siaa_logo_blue Danielle Alloin

Centre National de la Recherche Scientifique (CNRS)

CEA, Saclay, France

Directrice de Recherches DR1


She is an Astronomer: How many years since you got your maximum degree?

Danielle Alloin: 37 years.


SIAA: What is the most senior position that you have achieved?

DA: Currently I am Directrice de Recherches DR1 at CNRS.  Before that, I was Director of Science at the European Southern Observatory (ESO) in Chile.


SIAA: Do you feel it was more difficult for you to get a job or a promotion in comparison with male astronomers?

DA: Yes, to jump from DR2 to DR1 was difficult, which is really the final stage of the career.  Also, I was abroad at the time in Chile and this made it more difficult.


SIAA: Are women under-represented in your institution?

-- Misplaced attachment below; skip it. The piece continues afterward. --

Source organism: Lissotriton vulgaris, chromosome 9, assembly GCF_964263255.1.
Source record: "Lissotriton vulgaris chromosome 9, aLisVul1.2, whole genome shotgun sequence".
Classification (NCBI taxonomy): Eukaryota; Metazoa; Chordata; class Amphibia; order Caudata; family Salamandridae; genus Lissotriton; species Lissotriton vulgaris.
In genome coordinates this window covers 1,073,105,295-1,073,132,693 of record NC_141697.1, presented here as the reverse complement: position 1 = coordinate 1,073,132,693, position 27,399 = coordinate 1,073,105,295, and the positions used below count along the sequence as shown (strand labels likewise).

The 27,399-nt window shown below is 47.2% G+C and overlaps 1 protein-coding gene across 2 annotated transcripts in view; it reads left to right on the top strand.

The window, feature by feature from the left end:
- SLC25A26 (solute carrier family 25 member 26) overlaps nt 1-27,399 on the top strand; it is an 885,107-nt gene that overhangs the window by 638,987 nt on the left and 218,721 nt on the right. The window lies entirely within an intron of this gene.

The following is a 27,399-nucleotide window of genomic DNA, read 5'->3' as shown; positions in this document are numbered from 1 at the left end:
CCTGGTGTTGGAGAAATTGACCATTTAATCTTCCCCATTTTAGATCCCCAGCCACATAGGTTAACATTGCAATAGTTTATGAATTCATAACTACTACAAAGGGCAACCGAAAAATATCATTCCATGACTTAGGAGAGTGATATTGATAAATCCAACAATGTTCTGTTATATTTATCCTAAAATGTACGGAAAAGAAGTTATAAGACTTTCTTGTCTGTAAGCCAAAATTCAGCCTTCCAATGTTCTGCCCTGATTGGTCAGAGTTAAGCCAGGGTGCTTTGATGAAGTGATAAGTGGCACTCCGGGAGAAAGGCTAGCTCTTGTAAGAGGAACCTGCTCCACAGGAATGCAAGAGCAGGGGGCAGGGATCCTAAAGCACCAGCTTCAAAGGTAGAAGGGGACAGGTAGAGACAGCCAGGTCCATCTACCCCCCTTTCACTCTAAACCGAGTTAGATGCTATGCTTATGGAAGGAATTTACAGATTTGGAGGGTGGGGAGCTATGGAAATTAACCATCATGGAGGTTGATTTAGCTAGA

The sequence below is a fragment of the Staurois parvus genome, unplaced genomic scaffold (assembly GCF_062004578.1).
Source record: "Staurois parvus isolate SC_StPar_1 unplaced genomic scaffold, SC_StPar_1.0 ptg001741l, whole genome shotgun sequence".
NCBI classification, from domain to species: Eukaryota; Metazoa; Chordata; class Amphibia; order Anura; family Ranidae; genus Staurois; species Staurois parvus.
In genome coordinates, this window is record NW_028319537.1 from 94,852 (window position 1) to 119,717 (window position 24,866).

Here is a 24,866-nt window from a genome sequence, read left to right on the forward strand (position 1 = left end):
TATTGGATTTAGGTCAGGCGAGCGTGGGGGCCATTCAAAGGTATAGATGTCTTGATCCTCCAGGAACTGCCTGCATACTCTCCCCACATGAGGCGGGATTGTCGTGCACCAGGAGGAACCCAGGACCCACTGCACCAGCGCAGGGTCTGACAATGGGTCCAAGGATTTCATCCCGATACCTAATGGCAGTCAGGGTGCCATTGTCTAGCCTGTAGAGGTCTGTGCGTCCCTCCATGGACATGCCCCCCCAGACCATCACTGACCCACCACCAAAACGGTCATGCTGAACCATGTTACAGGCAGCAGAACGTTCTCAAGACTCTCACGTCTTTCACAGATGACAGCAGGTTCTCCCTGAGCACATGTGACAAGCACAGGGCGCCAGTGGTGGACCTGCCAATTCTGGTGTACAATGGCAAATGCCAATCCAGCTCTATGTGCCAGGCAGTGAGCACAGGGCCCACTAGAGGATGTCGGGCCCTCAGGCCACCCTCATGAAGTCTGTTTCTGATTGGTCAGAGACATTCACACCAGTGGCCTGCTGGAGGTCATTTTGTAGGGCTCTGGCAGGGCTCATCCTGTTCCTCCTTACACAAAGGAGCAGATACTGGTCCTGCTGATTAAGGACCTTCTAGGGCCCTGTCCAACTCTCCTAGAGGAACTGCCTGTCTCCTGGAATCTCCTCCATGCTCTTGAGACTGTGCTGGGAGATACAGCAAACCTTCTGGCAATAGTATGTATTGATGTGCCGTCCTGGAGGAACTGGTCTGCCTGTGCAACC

DA: Right now at CNRS, there are about 20% women in astronomy at all the three different levels.  But it has changed recently -  I would say that about 5 years ago, it was not like that. I think this is because there was an analysis that showed at the top level there were not enough women and they have corrected this.


SIAA: What is your family status?

DA: I have two children, but they are grown up.


SIAA: Have you had any career breaks?

DA: I had very short maternity leaves of three months.


SIAA: How difficult did you find the return to work?

DA: Not difficult.  I was looking forward to going back to work.


SIAA: How many hours per day do you normally dedicate to work?

DA: It has varied over time.  When I was Director of Science in Chile I was working 11 hours today.  Now I normally work 8-9 hours.


SIAA: What would have most helped you advance your career?

DA: It was not a real concern for me to advance my career and it was only when I started to see differences between my male colleagues and myself that I became aware that there was the need to have a career plan.


SIAA: What recommendation would you make to young women starting their career in astronomy?

DA: The situation is very different nowadays than when I started working.  I would now tell them have a career plan and try to think of their future.